A plan to increase emergency shelter capacity at locations in Northside and downtown passed Richmond City Council this week, over the objections of Chamberlayne Avenue-area businesses that are looking to file an injunction to stop it.
Council unanimously approved several items Monday that establish this year’s inclement weather shelter (IWS) at the Salvation Army headquarters at 1900 Chamberlayne Avenue, and year-round beds at that location and at the former HI Richmond Hostel building at 7 N. Second St.
The approvals are first steps in what councilmembers have described as a larger, long-term plan to increase capacity across the city with potentially a shelter in each of its nine magisterial districts. A third location is in the works at 10 E. Belt Blvd in the Southside.
The plan includes establishing a housing crisis center at the Chamberlayne facility, which will be operated by Salvation Army and serve as a point of entry for people to seek homelessness services through the regional Greater Richmond Continuum of Care services network. The location served as the city’s IWS last year, but under a different operator.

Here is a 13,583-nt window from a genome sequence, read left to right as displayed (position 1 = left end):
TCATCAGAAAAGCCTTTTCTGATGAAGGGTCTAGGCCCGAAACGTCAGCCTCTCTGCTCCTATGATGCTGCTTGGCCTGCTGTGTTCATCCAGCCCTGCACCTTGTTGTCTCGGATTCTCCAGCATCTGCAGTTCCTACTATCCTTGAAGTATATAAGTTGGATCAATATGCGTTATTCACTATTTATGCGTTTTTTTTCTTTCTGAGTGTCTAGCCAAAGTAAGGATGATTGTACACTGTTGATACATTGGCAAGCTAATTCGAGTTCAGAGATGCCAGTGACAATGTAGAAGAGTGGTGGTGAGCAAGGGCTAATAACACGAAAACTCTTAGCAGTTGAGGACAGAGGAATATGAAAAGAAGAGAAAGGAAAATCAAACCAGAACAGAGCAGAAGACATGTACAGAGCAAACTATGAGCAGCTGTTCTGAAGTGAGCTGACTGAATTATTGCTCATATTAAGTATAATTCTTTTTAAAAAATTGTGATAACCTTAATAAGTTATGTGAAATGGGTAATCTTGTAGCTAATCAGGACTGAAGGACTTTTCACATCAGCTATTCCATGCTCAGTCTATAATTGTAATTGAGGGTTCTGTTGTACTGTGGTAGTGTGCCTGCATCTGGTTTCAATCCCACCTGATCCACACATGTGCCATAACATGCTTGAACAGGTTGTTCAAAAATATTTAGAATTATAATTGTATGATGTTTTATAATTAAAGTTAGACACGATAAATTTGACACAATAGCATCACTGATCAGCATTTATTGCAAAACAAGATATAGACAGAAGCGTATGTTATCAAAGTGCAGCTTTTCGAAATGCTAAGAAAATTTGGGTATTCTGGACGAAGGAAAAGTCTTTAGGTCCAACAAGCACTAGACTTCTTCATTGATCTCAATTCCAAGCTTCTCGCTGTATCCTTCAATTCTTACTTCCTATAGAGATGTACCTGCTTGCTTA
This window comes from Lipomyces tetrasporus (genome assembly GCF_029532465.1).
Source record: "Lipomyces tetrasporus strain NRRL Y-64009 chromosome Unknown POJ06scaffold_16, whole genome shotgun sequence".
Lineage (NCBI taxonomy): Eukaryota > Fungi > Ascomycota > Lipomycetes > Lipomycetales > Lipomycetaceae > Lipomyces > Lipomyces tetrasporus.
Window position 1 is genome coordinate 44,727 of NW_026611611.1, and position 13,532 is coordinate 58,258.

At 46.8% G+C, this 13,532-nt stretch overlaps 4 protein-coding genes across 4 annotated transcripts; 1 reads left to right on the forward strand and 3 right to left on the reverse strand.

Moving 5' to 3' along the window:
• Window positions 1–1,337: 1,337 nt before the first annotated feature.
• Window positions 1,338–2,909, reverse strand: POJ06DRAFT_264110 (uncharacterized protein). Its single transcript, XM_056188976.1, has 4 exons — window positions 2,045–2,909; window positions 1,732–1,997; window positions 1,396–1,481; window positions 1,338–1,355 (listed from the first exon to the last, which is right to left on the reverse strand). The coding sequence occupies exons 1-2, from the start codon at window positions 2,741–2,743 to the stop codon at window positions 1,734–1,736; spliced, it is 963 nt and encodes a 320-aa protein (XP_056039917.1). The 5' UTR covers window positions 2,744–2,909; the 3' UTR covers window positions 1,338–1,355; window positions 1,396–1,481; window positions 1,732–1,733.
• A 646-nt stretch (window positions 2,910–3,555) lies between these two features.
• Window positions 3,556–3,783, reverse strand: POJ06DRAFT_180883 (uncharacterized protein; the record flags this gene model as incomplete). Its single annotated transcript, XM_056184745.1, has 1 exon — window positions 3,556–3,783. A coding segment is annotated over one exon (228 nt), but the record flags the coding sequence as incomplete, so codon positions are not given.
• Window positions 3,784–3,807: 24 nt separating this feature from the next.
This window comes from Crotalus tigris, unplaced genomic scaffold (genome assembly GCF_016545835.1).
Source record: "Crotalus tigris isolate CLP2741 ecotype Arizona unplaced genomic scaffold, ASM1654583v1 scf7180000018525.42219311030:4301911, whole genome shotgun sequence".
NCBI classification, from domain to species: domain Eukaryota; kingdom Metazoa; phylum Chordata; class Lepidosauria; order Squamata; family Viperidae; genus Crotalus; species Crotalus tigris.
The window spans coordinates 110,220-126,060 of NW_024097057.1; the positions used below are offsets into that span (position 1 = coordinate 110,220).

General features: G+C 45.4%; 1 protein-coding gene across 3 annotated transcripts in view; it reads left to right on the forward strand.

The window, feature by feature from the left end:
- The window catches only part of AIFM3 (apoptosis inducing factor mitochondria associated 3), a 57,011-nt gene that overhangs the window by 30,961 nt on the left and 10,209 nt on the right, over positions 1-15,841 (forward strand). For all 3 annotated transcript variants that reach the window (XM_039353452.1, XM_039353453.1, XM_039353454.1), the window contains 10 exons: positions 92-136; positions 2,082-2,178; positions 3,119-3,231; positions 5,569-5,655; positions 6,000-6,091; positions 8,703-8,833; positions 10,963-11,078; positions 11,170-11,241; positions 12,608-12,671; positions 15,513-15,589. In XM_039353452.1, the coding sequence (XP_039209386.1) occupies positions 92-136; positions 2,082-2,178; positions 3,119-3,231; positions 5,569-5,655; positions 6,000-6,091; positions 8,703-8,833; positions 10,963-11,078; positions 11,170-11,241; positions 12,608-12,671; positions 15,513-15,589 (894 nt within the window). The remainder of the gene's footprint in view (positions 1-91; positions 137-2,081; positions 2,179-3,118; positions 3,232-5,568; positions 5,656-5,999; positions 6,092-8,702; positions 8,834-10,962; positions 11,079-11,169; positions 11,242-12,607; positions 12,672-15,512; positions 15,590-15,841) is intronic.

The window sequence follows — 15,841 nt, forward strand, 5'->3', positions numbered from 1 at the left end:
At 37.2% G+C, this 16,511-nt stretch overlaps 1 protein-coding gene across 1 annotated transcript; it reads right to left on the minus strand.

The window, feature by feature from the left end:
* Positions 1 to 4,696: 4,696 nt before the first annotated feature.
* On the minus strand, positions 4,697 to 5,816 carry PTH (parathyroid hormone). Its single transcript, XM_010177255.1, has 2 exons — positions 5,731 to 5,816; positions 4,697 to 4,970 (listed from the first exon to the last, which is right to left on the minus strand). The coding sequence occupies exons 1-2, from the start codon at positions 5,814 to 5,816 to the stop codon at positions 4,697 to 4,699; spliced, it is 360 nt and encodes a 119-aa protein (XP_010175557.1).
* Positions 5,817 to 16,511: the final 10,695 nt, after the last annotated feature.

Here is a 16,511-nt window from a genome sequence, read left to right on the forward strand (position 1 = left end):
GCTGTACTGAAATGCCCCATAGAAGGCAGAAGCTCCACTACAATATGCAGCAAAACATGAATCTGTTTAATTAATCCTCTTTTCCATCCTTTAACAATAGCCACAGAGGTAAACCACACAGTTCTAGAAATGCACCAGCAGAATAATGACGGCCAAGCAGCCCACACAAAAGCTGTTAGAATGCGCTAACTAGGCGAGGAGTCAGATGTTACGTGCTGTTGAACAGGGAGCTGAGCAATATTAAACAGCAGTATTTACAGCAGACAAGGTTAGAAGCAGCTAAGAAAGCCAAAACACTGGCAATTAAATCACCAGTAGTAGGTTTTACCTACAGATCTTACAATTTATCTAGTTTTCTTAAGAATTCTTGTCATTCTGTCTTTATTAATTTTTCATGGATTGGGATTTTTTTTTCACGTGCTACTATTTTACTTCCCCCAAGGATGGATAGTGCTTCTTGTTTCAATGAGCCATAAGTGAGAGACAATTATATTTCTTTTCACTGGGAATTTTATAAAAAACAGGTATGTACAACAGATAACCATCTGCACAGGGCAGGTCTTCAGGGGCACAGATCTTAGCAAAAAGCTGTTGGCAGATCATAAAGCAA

The arrangement adds 100 beds to the roughly 50 that Salvation Army already offers there. It also will see the city provide $7 million toward the nonprofit’s planned $15 million rehab to turn the building into its planned Center of Hope.
Funding assistance would also be provided to homeless services group HomeAgain, which would operate the 50-bed shelter planned at the Second Street hostel building.
Businesses and property owners around the Salvation Army site have maintained that the plan to increase capacity there was not shared with them before they learned about it from a report in BizSense in October. At Monday’s meeting, many reiterated their frustrations.